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How to be a great manager when you have hearing loss

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One of the hardest parts of dealing with hearing loss can be the effect it has on your work. Some people may feel they are no longer able to communicate as well as they used to, and in some roles, this can have a big impact. 

In many cases, this kind of thinking is not only incorrect, but also detrimental to a person's career. Honourable John Howard AC was hearing-impaired from childhood, but grew up to be Australia's second-longest serving Prime Minister. He wore two hearing aids throughout his political career, led a nation, and is now the patron of the Deafness Forum of Australia.

With the appropriate hearing care, hearing aids and the right approach, anyone can be an effective manager, despite hearing loss. You may find the following tips useful for workplace communication:

Many people have never encountered hearing loss personally, so while they may know what it entails in a general sense, they may not know how to deal with it. Let them know about the different levels and types of hearing impairments, such as tinnitus, a mild or moderate level of loss, or severe hearing loss. Teach them how people with residual hearing loss may be able to hear less well or better depending on the surrounding environment and that most people who experience hearing loss still communicate orally. 

A breakdown of what you can and can't hear will help your colleagues understand how they can best communicate with you, according to the Better Health Channel2. Telling them you struggle with hearing voices in a crowded room will let them know that they should speak with you privately rather than in a busy office. Telling them you use visual cues to help you understand their meaning will ensure they know to stand in a well-lit area to have a conversation.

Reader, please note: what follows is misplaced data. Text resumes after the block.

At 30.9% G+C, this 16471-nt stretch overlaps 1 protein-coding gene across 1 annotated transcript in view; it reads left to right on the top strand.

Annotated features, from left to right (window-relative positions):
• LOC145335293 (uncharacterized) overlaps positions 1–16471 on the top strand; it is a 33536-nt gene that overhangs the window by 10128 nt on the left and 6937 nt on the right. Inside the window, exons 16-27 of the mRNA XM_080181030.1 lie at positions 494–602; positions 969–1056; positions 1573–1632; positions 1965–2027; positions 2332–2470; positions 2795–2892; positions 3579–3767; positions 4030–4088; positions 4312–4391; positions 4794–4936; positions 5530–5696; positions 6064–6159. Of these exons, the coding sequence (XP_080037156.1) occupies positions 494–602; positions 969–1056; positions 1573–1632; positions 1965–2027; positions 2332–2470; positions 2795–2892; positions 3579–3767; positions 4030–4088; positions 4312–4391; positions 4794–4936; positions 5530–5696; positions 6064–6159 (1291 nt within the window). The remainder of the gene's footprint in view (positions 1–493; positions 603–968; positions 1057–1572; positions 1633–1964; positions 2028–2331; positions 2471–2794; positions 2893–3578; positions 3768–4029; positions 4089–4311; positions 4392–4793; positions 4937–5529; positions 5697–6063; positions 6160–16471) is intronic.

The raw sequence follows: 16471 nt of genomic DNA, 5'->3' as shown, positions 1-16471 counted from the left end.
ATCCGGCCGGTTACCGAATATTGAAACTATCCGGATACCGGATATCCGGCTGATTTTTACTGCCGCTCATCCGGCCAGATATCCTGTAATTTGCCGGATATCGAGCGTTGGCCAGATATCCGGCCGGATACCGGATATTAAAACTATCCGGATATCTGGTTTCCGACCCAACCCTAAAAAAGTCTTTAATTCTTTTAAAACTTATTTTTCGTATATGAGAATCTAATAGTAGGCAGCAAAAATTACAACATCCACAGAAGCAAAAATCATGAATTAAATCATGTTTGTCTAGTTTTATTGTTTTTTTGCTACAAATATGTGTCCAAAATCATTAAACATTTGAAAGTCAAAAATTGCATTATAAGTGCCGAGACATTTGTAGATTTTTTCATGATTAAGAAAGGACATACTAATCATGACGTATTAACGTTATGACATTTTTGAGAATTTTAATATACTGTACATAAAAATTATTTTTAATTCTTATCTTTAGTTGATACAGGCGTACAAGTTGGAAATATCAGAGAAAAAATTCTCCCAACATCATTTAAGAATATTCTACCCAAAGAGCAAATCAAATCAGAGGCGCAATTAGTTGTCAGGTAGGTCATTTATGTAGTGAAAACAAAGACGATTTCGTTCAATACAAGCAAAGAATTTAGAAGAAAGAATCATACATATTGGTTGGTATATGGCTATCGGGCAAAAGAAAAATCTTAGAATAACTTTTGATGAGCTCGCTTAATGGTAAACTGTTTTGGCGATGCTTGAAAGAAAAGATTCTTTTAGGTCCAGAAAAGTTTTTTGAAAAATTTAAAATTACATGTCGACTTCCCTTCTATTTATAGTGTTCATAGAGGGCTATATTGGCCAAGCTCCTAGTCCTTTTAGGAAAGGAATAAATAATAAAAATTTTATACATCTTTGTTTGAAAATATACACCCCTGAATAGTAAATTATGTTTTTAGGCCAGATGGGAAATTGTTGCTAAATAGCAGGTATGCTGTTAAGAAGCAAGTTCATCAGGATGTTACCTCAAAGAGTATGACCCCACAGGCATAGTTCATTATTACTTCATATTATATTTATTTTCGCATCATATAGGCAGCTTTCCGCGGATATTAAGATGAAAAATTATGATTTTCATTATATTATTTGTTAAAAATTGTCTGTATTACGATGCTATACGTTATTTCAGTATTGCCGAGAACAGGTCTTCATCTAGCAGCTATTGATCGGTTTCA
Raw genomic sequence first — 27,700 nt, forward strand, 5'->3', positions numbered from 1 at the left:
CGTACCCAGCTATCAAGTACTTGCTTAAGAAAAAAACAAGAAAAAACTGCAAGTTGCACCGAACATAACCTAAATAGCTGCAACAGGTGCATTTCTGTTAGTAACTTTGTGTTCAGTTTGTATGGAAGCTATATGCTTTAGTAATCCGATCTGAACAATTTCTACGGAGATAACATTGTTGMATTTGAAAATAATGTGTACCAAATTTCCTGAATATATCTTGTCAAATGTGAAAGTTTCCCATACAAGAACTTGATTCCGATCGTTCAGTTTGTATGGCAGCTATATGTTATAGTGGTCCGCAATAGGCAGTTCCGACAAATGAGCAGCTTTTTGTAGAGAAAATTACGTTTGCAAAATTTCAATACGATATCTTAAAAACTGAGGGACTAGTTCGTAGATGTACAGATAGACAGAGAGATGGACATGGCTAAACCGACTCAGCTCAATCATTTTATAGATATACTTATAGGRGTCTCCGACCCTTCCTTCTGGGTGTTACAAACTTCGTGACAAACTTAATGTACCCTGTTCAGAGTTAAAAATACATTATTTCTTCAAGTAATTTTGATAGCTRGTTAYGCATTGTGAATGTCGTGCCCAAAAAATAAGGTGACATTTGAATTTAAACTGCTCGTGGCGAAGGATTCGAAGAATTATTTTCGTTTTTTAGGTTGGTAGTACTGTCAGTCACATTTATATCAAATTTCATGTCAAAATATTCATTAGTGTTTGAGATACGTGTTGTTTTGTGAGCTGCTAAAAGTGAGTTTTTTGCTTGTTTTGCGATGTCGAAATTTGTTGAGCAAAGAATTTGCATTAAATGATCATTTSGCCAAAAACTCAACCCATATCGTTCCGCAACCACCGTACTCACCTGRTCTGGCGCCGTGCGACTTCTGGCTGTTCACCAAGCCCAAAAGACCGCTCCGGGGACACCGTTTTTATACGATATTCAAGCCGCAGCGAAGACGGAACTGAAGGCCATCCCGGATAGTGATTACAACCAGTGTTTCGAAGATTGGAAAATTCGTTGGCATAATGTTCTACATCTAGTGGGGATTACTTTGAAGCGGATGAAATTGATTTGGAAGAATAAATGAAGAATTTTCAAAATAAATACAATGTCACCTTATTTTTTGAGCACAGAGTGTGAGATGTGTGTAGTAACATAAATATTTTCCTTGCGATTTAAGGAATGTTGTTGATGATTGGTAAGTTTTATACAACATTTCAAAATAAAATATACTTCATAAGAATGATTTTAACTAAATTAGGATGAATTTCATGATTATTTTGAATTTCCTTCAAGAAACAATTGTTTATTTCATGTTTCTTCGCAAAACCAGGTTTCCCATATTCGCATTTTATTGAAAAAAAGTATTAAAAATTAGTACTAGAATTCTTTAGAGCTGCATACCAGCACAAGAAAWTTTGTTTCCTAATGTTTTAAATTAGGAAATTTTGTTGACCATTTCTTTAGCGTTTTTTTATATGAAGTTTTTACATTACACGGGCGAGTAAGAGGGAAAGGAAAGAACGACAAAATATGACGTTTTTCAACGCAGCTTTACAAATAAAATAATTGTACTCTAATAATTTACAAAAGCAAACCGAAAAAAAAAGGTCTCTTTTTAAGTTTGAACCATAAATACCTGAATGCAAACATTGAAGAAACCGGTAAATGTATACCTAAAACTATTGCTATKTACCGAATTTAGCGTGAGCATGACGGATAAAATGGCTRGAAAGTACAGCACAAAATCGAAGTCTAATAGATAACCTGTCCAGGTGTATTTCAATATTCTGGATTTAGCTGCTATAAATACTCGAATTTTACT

As a manager, you will likely be leading a lot of group meetings and conversations. Better Health Channel suggests sending around an agenda prior to the meeting so that people can ask questions or make comments in writing ahead of time, in order to save having this conversation in a board room. Ask a chairperson to sit near to you in good light so they can repeat questions or comments from around the room to you in case you don't catch it when a staff member asks. Ensure any videos or DVDs played as part of the meeting have captions switched on and ensure any audio (such as talking to clients or colleagues in another city via the phone) is technologically capable of the volume you require prior to use. 

If you or someone you know experience hearing difficulties at work, a hearing check may be necessary. Click here to book an appointment at your local Audika or call 1800 340 631. 

*Deafness Forum of Australia. About Deafness Forum. Accessed December 9 2014. Available here. 

*Better Health Channel. Hearing loss – communication in the workplace Accessed December 9 2013. Available here.